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Re: We should fix this Re: Level AA exceptions

From: Joshue O Connor <josh@interaccess.ie>
Date: Sat, 15 Aug 2015 09:20:16 +0100
Message-ID: <55CEF640.2090104@interaccess.ie>
To: Chaals McCathie Nevile <chaals@yandex-team.ru>
CC: 'Phill Jenkins' <pjenkins@us.ibm.com>, 'GLWAI Guidelines WG org' <w3c-wai-gl@w3.org>, 'IG - WAI Interest Group List list' <w3c-wai-ig@w3.org>
Chaals McCathie Nevile wrote:
> TL;DR: Multiple factors for giving success criteria a level, without 
> documenting the decision rationale, causes a problem. We should fix that. 
Agreed, and we are working in various task forces to address this. COGA 
are working on user requirements for cognitive for example. As has been 
documented in this thread - the various SCs were allocated a place based 
on working group consensus. How that consensus was arrived is now 
historical and the minutia largely lost.

To play devils advocate, the W3C process may also need to change - so in 
time we don't replicate the same series of problems with a different set 
of players. Andrew and I are certainly open to ideas on how to do this, 
create better engagement with new expertise, more effective decision 
making processes etc.

> We have (and I believe will always have) a hard time getting enough 
> knowledge into the group - particular issues seem to be that we lacked 
> sufficient strength in dealing with various "cognitive accessibility" 
> issues, some low vision issues, we certainly have a strong bias 
> towards 
> english-speaking countries and their most familiar neighbours, and so on.
Yes, and we have a dedicated hard core set of members who do stuff. We 
have many members who could certainly be more active and we are working 
on lowering the barriers to entry and engagement. The same old story is 
that everyone is swamped etc, so we need to be more efficient from our 
side. Streamlining W3C process, our tools and decision making processes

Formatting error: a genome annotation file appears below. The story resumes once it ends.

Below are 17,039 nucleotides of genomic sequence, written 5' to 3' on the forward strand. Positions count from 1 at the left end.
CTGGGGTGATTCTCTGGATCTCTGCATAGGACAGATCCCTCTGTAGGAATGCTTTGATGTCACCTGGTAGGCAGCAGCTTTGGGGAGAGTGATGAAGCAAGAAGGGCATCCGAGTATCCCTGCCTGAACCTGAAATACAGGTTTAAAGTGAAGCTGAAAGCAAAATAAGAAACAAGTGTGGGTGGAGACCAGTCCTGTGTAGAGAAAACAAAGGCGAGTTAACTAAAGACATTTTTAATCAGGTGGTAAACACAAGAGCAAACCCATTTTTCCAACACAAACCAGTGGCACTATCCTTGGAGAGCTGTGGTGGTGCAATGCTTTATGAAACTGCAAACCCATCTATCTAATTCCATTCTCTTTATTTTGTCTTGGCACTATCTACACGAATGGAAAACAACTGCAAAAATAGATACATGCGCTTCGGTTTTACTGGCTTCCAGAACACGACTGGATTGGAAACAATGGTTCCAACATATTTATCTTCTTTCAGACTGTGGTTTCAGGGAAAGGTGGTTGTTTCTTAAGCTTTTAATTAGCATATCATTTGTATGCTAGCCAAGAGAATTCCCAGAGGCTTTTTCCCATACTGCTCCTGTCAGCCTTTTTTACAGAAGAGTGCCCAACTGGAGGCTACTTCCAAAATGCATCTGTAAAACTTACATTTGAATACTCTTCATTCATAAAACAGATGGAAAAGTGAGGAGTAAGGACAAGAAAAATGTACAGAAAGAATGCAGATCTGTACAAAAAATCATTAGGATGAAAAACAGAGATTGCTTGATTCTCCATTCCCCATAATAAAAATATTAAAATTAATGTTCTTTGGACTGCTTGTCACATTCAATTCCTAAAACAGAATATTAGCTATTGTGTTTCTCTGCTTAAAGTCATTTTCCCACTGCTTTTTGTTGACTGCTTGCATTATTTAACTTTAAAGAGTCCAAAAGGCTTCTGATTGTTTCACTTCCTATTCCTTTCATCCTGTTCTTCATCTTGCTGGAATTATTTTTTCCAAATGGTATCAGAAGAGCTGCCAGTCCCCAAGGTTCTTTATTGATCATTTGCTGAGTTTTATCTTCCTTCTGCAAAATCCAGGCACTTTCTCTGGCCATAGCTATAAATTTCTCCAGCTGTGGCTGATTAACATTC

etc to accommodate new comers who can't/won't attend calls or and don't 
have months and months to stick around while we work stuff, would be a 
big help.

> And a decade after the people in the room made their best effort, 
> others are trying to use that work, with its known and unknown but 
> mostly unstated weaknesses, to build requirements. 

I think that is an excellent point. Much perceived weakness is stated in 
an abstract way but still seems to be felt keenly.

> For those people - whether they are governments writing regulations as 
> in Section 508, or companies producing internal policies for their 
> developers (which is more relevant to my case), understanding the 
> importance of a 
> given success criteria to people with disabilities is critical.
We have considered a WCAG for different audiences (*caveat* I'm talking 
about chair discussion and this is not an announcement - core WCAG 2.0 
is stable etc) - for example, rather than having a one size fits all 
canon of supporting docs, we could have WCAG for policy makers, WCAG for 
developers - whatever is needed. To present more manageable chunks of 
tailored content to separate audiences, depending on their needs. 
Simpler, more focused, more relevant.

> Knowing what a group of people thought ten years ago about how 
> applicable this was to websites in general, is almost irrelevant 
> except to understand 
> why something seems to have a "lower priority" level than it "should".
It's not irrelevant. Due to the nature of W3C process at that time, 
trying now to understand how people thought then is even more important 
now, but much more difficult. IMO, if we don't change how we come to any 
given decision (by adding more documentation, clearer requirements 
gathering methodologies, better asynchronous decision making that